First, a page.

Well, I was all wrong.
It grieves me deeply to find out how frequently and how violently wrong I can be—it doesn’t seem reasonable, somehow.
Lightnin’ wasn’t what I expected it to be at all. From the moment I entered the Gaiety Theatre, it kept my mind off the war and my bills, and I’m deeply indebted to the author, and to Frank Bacon’s performance of the title rôle, Lightnin’ Bill Jones.”
Lightnin’ played for 1,291 performances on Broadway, a record at the time. After Lightnin’ closed, the cast led 10,000 people on a parade from the theater to Pennsylvania Station, where they boarded a train for a national tour. The parade was headed by Mayor John F. Hylan, Frank Bacon, and Winchell Smith, making front page news. Lightnin’ played around the world, making Smith, Golden, and Bacon wealthy.
In 1919 Smith was part of the powerful theatrical group that included producers Golden, Archibald Selwyn, L. Lawrence Weber, Flo Ziegfeld, and Fred Zimmerman. The Producing Managers’ Association was obstenabily formed to fight ticket scalpers, censorship, and poaching box office stars. What it really amounted to was a challenge to the Actors Equity Association. Winchell Smith was on the wrong side of history, and at the wrong time: Lightin’ was the first big show to close during what became known as the Actors Strike of 1919. His friend and fellow Lamb, Augustus Thomas, would settle it a month later. Even though he lost a fortune, Smith continued to work with John Golden.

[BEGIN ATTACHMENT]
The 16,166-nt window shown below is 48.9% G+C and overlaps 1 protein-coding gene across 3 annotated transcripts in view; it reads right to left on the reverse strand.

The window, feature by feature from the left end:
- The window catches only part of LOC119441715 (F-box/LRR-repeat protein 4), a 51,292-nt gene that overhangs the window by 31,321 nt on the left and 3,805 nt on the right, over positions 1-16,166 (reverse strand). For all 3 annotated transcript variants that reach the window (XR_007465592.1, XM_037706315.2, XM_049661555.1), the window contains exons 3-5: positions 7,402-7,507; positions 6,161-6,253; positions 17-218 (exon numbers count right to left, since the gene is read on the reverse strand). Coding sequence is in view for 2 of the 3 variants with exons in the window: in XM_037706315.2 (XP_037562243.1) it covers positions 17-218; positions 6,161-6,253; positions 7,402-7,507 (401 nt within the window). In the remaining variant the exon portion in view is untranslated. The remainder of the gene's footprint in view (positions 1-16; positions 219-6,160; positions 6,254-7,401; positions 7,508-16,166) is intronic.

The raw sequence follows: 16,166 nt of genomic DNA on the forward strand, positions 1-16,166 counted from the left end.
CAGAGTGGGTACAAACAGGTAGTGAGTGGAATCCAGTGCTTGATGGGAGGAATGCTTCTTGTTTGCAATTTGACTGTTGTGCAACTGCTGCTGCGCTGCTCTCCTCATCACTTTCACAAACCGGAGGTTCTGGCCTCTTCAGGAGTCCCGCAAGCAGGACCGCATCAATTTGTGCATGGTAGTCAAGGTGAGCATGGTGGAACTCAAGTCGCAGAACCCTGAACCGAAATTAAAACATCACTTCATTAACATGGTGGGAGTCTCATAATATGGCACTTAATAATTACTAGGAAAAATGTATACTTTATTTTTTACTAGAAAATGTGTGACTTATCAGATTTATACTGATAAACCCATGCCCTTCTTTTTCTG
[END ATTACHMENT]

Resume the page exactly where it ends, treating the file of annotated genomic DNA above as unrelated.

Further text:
Smith decided that The Wisdom Tooth, a comedy by Marc Connelly, should be staged at the Little Theatre in February 1926. When it was tried out in Hartford and Washington, it flopped in both cities. However, Golden sent Smith a telegram, “We have had plenty of successes. Let’s have a failure for a change. The Little Theatre needs a tenant. Try it out for a week or two there.” The Wisdom Tooth was a hit, and played for 160 performances. Later that year Smith’s Two Girls Wanted was a bigger success.